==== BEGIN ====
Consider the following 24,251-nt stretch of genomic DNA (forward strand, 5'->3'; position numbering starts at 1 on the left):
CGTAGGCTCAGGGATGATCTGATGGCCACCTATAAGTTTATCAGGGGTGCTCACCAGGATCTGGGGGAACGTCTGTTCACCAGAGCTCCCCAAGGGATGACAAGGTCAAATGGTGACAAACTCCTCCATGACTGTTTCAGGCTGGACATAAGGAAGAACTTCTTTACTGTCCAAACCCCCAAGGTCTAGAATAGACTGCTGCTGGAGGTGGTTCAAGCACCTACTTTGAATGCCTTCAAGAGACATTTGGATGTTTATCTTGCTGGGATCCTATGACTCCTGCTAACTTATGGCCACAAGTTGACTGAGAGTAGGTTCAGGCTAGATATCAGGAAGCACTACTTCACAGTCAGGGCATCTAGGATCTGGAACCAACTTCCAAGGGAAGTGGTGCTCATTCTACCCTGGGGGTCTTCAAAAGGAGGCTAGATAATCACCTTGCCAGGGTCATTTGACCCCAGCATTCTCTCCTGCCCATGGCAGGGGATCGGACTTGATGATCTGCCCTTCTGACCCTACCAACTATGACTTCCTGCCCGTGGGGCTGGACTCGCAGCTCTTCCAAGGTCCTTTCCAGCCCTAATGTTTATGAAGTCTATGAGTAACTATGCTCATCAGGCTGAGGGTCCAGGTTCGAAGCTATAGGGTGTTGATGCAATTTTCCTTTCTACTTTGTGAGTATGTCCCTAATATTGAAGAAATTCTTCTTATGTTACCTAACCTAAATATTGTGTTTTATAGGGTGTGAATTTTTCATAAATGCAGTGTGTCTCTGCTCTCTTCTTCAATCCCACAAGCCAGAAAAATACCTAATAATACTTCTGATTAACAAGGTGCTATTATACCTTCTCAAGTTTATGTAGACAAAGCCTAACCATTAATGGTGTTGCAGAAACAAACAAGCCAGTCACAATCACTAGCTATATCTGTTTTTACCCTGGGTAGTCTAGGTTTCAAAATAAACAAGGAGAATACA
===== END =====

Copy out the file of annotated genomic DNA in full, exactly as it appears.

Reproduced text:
Consider the following 24,251-nt stretch of genomic DNA (forward strand, 5'->3'; position numbering starts at 1 on the left):
CGTAGGCTCAGGGATGATCTGATGGCCACCTATAAGTTTATCAGGGGTGCTCACCAGGATCTGGGGGAACGTCTGTTCACCAGAGCTCCCCAAGGGATGACAAGGTCAAATGGTGACAAACTCCTCCATGACTGTTTCAGGCTGGACATAAGGAAGAACTTCTTTACTGTCCAAACCCCCAAGGTCTAGAATAGACTGCTGCTGGAGGTGGTTCAAGCACCTACTTTGAATGCCTTCAAGAGACATTTGGATGTTTATCTTGCTGGGATCCTATGACTCCTGCTAACTTATGGCCACAAGTTGACTGAGAGTAGGTTCAGGCTAGATATCAGGAAGCACTACTTCACAGTCAGGGCATCTAGGATCTGGAACCAACTTCCAAGGGAAGTGGTGCTCATTCTACCCTGGGGGTCTTCAAAAGGAGGCTAGATAATCACCTTGCCAGGGTCATTTGACCCCAGCATTCTCTCCTGCCCATGGCAGGGGATCGGACTTGATGATCTGCCCTTCTGACCCTACCAACTATGACTTCCTGCCCGTGGGGCTGGACTCGCAGCTCTTCCAAGGTCCTTTCCAGCCCTAATGTTTATGAAGTCTATGAGTAACTATGCTCATCAGGCTGAGGGTCCAGGTTCGAAGCTATAGGGTGTTGATGCAATTTTCCTTTCTACTTTGTGAGTATGTCCCTAATATTGAAGAAATTCTTCTTATGTTACCTAACCTAAATATTGTGTTTTATAGGGTGTGAATTTTTCATAAATGCAGTGTGTCTCTGCTCTCTTCTTCAATCCCACAAGCCAGAAAAATACCTAATAATACTTCTGATTAACAAGGTGCTATTATACCTTCTCAAGTTTATGTAGACAAAGCCTAACCATTAATGGTGTTGCAGAAACAAACAAGCCAGTCACAATCACTAGCTATATCTGTTTTTACCCTGGGTAGTCTAGGTTTCAAAATAAACAAGGAGAATACA